Justices give hope to juvenile offenders, allow sentencing review after 20 years

Dissenting opinion says court is acting as legislators, not judges

By: - January 10, 2022 12:13 pm

New Jersey Supreme Court Chief Justice Stuart Rabner (Courtesy of New Jersey Courts)

The New Jersey Supreme Court ruled Monday that juvenile offenders serving lengthy prison sentences may ask for sentencing review after they’ve served 20 years behind bars, a decision juvenile justice reformers celebrated as overdue recognition that children don’t deserve to be locked away for life.

The ruling stems from the cases of James Comer, who was 17 when he was sentenced to 75 years behind bars for a deadly robbery spree in 2000, and James Zarate, who was 14 when he and his brother beat and murdered a 16-year-old girl in 2005.

The court ordered new sentencings for both men, agreeing in Comer’s case that juveniles shouldn’t face the same mandatory sentences adults face and that courts must weigh a juvenile’s immaturity and other “hallmark features” of youth in setting punishment, as they failed to do adequately for Zarate.

Chief Justice Stuart Rabner, writing for the majority, said juveniles can petition for a hearing after they’ve served 20 years in prison. Judges can then consider whether the defendant has matured and reformed; appreciates risks and consequences; and has behaved well in prison, plus other factors that couldn’t be fully considered decades earlier. The court can then affirm or reduce a defendant’s original sentence.

“We cannot predict, at a juvenile’s young age, whether a person can be rehabilitated and when an individual might be fit to re-enter society,” Rabner wrote in a ruling backed by Justices Jaynee LaVecchia, Barry T. Albin, and Fabiana Pierre-Louis.

Three justices dissented, agreeing with the state that the matter should be decided by legislators, not the courts.

“We acknowledge our colleagues’ view that the New Jersey Constitution permits our intervention here. But we are not legislators imbued by our Constitution with such authority. In our view, the majority today act ‘as legislators’ instead of as judges,” Justice Lee Solomon wrote in a dissent joined by Justices Anne M. Patterson and Faustino J. Fernandez-Vina.

Reformers have complained that legislators have long failed to act to ensure New Jersey complies with a decade-old U.S. Supreme Court ruling that bans life without parole sentences for juveniles. Monday’s ruling comes five years, almost to the day, after the same court in 2017 urged lawmakers to amend statutes to comply with the federal decision.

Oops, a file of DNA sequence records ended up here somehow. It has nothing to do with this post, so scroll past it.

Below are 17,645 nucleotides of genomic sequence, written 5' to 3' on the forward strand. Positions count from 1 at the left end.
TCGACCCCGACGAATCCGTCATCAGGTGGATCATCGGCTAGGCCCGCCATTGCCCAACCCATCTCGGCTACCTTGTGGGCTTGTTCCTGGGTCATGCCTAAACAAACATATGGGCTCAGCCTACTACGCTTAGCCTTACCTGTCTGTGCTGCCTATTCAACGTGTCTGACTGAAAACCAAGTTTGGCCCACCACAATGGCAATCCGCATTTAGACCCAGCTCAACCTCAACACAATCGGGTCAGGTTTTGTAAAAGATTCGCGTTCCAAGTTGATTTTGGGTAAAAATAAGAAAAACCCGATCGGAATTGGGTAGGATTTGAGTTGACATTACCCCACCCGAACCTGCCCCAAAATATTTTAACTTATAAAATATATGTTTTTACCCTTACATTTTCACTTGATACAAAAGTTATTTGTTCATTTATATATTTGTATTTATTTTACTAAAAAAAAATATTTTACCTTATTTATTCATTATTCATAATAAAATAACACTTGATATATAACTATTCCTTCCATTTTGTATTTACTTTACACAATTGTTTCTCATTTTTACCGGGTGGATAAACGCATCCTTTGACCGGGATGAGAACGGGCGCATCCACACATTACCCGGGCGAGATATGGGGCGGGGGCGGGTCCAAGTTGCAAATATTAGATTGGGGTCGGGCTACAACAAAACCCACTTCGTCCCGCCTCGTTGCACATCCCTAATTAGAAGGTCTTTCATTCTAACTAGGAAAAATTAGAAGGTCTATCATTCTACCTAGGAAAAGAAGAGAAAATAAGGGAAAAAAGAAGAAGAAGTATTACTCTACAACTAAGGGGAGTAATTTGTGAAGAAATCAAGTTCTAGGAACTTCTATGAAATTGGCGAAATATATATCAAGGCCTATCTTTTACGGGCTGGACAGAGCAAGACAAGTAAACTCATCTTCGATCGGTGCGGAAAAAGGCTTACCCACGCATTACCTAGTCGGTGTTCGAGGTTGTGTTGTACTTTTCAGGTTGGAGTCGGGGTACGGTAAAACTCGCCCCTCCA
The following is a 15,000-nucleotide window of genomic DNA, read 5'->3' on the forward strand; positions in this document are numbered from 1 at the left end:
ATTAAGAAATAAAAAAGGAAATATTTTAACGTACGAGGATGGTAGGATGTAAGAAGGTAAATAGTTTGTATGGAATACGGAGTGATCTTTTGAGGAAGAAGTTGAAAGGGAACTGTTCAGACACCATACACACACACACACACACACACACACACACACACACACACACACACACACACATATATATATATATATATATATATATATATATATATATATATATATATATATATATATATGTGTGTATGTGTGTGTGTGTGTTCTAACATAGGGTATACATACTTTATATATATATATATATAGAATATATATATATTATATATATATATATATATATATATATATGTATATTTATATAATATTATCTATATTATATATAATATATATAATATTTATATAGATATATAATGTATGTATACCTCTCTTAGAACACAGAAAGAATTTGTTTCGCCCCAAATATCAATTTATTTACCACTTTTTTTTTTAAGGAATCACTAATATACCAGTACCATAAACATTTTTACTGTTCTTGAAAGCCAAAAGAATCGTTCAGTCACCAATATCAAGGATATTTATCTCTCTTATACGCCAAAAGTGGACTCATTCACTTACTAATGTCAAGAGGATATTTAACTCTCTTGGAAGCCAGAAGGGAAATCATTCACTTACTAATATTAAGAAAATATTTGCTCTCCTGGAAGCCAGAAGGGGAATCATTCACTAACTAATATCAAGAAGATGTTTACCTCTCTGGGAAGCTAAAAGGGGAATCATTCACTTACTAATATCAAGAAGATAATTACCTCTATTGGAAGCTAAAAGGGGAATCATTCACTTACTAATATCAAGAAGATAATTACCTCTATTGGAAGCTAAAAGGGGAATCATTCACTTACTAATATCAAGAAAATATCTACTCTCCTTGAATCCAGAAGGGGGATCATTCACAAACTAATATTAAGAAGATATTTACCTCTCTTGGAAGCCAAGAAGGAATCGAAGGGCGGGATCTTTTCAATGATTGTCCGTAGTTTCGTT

Attorney Alexander Shalom, who has represented Comer for about eight years, said he was “elated” by the ruling. Shalom, director of Supreme Court advocacy at the American Civil Liberties Union of New Jersey, also filed an amicus brief in Zarate’s case.

“This ruling means that juvenile offenders have hope. It means that juvenile offenders can demonstrate that the person they were at 14 is not the person they are anymore, when they’re 25, 30, whatever,” Shalom said. “This doesn’t mean they will be released, but it means that the people who have done the best at maturation and reform — at becoming adults — will have a chance to demonstrate that they have been redeemed.”

Comer has served 22 years of his sentence, so Shalom said he plans to petition for a hearing before the trial judge, unless they can reach an agreement with prosecutors in the case.

Shalom said he expects Monday’s ruling could have an immediate impact for about 200 inmates sentenced to long sentences for offenses they committed as juveniles.

Attorney Lawrence Lustberg served as co-counsel on the Comer case.

“This is a historic ruling,” Lustberg said. “Juveniles should not be treated as adults for the purposes of imposing long sentences that cannot be revisited for a long period of time. The idea that juveniles’ brains change and after 20 years they can be reevaluated for whether they’re dangerous and whether continued imprisonment serves any public good, it’s extraordinary that the court has seen fit to go as far as they did.”


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Dana DiFilippo
Dana DiFilippo

Dana DiFilippo comes to the New Jersey Monitor from WHYY, Philadelphia’s NPR station, and the Philadelphia Daily News, a paper known for exposing corruption and holding public officials accountable. Prior to that, she worked at newspapers in Cincinnati, Pittsburgh, and suburban Philadelphia and has freelanced for various local and national magazines, newspapers and websites. She lives in Central Jersey with her husband, a photojournalist, and their two children.